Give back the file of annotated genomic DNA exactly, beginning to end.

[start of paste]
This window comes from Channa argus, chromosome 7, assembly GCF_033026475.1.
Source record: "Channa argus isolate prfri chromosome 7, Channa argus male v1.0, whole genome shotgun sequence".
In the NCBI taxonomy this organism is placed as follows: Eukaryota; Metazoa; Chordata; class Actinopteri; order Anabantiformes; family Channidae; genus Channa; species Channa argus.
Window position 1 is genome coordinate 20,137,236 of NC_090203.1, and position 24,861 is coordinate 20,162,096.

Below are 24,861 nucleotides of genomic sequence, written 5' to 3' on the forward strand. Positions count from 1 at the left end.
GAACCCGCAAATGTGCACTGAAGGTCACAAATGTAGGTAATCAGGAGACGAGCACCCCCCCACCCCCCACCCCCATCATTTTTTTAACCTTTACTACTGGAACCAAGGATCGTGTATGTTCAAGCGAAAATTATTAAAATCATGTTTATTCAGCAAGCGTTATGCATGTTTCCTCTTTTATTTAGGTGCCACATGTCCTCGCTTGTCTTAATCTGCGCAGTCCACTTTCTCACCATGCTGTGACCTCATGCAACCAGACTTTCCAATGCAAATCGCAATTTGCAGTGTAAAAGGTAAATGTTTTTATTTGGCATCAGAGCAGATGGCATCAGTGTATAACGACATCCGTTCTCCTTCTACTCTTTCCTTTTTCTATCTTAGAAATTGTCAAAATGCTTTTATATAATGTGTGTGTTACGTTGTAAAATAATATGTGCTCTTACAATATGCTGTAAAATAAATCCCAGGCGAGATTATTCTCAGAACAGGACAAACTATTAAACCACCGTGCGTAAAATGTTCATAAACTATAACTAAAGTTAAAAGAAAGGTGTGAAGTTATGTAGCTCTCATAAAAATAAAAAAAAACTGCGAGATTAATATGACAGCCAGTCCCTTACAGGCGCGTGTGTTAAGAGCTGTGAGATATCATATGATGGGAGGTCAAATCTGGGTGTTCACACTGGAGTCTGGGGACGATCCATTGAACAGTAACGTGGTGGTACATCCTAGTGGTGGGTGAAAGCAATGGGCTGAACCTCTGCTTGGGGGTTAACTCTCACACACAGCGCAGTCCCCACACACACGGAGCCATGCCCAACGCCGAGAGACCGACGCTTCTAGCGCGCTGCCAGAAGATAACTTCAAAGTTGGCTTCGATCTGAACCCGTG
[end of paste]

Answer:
This window comes from Channa argus, chromosome 7, assembly GCF_033026475.1.
Source record: "Channa argus isolate prfri chromosome 7, Channa argus male v1.0, whole genome shotgun sequence".
In the NCBI taxonomy this organism is placed as follows: Eukaryota; Metazoa; Chordata; class Actinopteri; order Anabantiformes; family Channidae; genus Channa; species Channa argus.
Window position 1 is genome coordinate 20,137,236 of NC_090203.1, and position 24,861 is coordinate 20,162,096.

Below are 24,861 nucleotides of genomic sequence, written 5' to 3' on the forward strand. Positions count from 1 at the left end.
GAACCCGCAAATGTGCACTGAAGGTCACAAATGTAGGTAATCAGGAGACGAGCACCCCCCCACCCCCCACCCCCATCATTTTTTTAACCTTTACTACTGGAACCAAGGATCGTGTATGTTCAAGCGAAAATTATTAAAATCATGTTTATTCAGCAAGCGTTATGCATGTTTCCTCTTTTATTTAGGTGCCACATGTCCTCGCTTGTCTTAATCTGCGCAGTCCACTTTCTCACCATGCTGTGACCTCATGCAACCAGACTTTCCAATGCAAATCGCAATTTGCAGTGTAAAAGGTAAATGTTTTTATTTGGCATCAGAGCAGATGGCATCAGTGTATAACGACATCCGTTCTCCTTCTACTCTTTCCTTTTTCTATCTTAGAAATTGTCAAAATGCTTTTATATAATGTGTGTGTTACGTTGTAAAATAATATGTGCTCTTACAATATGCTGTAAAATAAATCCCAGGCGAGATTATTCTCAGAACAGGACAAACTATTAAACCACCGTGCGTAAAATGTTCATAAACTATAACTAAAGTTAAAAGAAAGGTGTGAAGTTATGTAGCTCTCATAAAAATAAAAAAAAACTGCGAGATTAATATGACAGCCAGTCCCTTACAGGCGCGTGTGTTAAGAGCTGTGAGATATCATATGATGGGAGGTCAAATCTGGGTGTTCACACTGGAGTCTGGGGACGATCCATTGAACAGTAACGTGGTGGTACATCCTAGTGGTGGGTGAAAGCAATGGGCTGAACCTCTGCTTGGGGGTTAACTCTCACACACAGCGCAGTCCCCACACACACGGAGCCATGCCCAACGCCGAGAGACCGACGCTTCTAGCGCGCTGCCAGAAGATAACTTCAAAGTTGGCTTCGATCTGAACCCGTG